(Air-Blown) Fiber Added

By Julie Knudson | Oct 15, 2013




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Sometimes, customer requests turn out to be very good things. When a customer approached the team at Hilscher-Clarke Electric in Canton, Ohio, about outfitting its plant with air-blown fiber (ABF), Bill Habyan, RCDD, project manager and industrial division manager, said it prompted his company to add the technology to its repertoire. That project is long since completed, but ABF is still contributing to Hilscher-Clarke’s revenue stream today.

One reason ABF installations are attractive to both electrical contractors and customers is that they typically require significantly less effort than pulling cable the old-fashioned way. Once the backbone of pathways and conduits is complete, future installations are a relative snap. Habyan’s group, for example, relies on a 19-tube configuration in most ABF installations, with each tube acting as a future pathway for new fibers.

“The beauty is that, once we put the 19 tubes in, the hard work is done,” he said. Even when tube runs are several thousand feet long, Habyan said, “I can blow new fibers in with two guys—one on the sending end and one on the receiving end. It cuts your labor tremendously down the road.”

The space needed to support ABF is also usually less than would be required for conventional cabling pathways, a big bonus when conditions are cramped. Most products are designed for footprint efficiency, with multiple fiber pathways bundled within one pipe.

“You would install that one product, rather than installing multiple conduits or ducts,” said Tim Grimsley, vice president of global business development for ABF manufacturer Dura-Line, Knoxville, Tenn. 

There will undoubtedly be projects where finding room for several 2-inch conduits is a real chore, and an ABF solution that is far less space-intensive is a reasonable alternative.

In addition to those tight-quarters jobs, several other scenarios lend themselves to ABF. One is where a project calls for the installation of a large or entirely new backbone. In those cases, the upfront cost may be more palatable to customers because much of the expense of installation—cable trays, trenching, etc.—would also exist if the cable were to be pulled the traditional way. Habyan said it also makes sense in locations where you cannot or do not want to make a lot of return visits, such as tunnels; areas that would require operations to be shut down to access them; or areas that are particularly susceptible to dust or other byproducts from a typical installation.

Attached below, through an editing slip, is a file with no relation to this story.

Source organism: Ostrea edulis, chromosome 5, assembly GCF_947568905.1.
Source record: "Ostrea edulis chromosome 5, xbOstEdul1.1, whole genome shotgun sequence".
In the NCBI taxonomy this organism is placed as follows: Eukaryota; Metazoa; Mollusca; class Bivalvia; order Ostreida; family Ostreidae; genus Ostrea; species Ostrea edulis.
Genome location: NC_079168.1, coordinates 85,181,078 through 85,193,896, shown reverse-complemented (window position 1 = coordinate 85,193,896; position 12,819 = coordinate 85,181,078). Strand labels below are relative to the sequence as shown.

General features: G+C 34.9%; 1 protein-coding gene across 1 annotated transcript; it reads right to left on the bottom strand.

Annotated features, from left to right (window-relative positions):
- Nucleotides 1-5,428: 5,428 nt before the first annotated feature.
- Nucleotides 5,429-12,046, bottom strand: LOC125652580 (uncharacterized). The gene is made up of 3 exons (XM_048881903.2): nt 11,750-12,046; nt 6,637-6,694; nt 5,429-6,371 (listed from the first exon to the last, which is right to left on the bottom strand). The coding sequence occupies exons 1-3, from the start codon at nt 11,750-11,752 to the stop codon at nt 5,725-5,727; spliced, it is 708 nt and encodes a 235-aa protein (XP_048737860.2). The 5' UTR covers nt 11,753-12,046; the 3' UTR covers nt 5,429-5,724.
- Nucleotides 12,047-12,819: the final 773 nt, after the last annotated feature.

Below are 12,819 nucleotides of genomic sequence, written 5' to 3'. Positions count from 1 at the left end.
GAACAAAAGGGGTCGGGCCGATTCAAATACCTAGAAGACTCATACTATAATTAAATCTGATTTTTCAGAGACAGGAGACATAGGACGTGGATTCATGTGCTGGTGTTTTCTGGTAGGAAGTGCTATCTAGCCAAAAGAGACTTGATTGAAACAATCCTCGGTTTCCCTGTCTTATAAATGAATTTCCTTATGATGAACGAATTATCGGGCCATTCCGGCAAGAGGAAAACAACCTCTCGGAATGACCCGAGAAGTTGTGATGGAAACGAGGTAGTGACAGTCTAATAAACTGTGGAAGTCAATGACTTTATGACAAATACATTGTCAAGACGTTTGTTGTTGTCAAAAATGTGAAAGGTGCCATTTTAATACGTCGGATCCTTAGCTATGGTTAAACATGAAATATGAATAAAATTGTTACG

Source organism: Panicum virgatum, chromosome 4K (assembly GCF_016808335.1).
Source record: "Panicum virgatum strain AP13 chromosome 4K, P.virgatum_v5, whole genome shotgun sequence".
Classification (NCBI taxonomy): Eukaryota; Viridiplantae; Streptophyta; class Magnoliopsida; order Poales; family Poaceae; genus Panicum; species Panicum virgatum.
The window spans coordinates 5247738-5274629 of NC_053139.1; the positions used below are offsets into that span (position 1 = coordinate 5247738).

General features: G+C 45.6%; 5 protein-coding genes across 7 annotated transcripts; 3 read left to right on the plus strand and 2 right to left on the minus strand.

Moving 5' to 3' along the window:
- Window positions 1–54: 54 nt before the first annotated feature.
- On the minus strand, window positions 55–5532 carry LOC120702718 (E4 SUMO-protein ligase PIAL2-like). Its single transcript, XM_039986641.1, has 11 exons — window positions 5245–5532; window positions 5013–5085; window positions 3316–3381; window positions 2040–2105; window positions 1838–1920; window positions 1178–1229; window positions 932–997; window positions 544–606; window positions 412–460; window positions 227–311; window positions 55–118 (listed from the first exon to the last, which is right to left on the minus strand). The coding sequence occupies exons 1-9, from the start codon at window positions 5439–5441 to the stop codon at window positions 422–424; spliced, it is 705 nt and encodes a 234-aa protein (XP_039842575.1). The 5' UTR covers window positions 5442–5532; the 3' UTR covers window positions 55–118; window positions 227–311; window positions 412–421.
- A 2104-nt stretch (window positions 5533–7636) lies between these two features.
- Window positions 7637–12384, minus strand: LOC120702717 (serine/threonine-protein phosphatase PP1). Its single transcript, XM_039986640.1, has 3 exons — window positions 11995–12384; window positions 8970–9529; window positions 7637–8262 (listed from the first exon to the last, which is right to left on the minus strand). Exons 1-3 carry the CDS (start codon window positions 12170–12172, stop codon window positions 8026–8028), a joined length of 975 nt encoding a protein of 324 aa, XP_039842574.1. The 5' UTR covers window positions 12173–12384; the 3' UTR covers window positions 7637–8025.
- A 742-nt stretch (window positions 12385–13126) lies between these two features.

“When we blow these fibers, we don’t have to get into a man lift. We don’t have to get into a cable tray or anything like that,” Habyan said.

There are, however, projects where ABF might not give the customer the right balance of costs versus benefits. For example, the majority of installations include some room for growth. But when a customer plans to heat up the majority of new fiber right away, ABF could be a harder sell because much the technology’s benefits are in its lower costs over the long term. Customers are able to save money now by only installing the fiber they anticipate needing soon.

“Then, three or four years down the road, when they need more capacity, they would install another fiber cable at that time,” Grimsley said. 

If the customer’s needs are so great that they won’t be leaving large amounts of dark fiber sitting around unused, then ABF may not be the right answer.

ABF has upfront costs for electrical contractors, too. Additional equipment is needed to expand beyond conventional cable installation, such as couplers, lubricants and a blowing machine. If your company doesn’t own these items, be sure to include their cost in your ROI calculations. For ECs that have already purchased jetting machines and other necessary items, it is possible to find ABF systems that are designed to work with equipment from a number of different manufacturers.

“One of the things we took into consideration when we started designing FuturePath was to keep upfront costs to a minimum,” Grimsley said. Popular blowing machines from Plumette, Condux and General Machine Products are among those that are compatible with some of the nonproprietary platforms.

A number of ABF manufacturers, such as Sumitomo Electric Lightwave, provide installers with proprietary equipment for use with their products. Blowing machines and associated hardware may be purchased or rented, depending on the manufacturer. Habyan said one upside to the rental arrangement Hilscher-Clarke has with Sumitomo is that maintenance is included.

“After so many months of use, there are little air motors and wheels that need maintenance,” Habyan said. 

Rented units are swapped out at regular intervals, and the old units are sent back to the manufacturer for upkeep. This means contractors don’t need to worry about managing service on the machines themselves, and routine maintenance reduces the risk of a parts failure in the field.

Contractors interested in adding ABF to their toolbox should keep a few points in mind. First, know that the need for proprietary hardware—even if the installation equipment is generic—could sometimes make it a challenge to obtain parts quickly. Also, selling customers on the front-end costs of the technology won’t always be an easy task. Be sure you know the benefits an ABF solution offers and whether it is truly a strong option in any given scenario.

About The Author

Julie Knudson worked in facilities and telecom management before becoming a freelance business writer. She can be reached at





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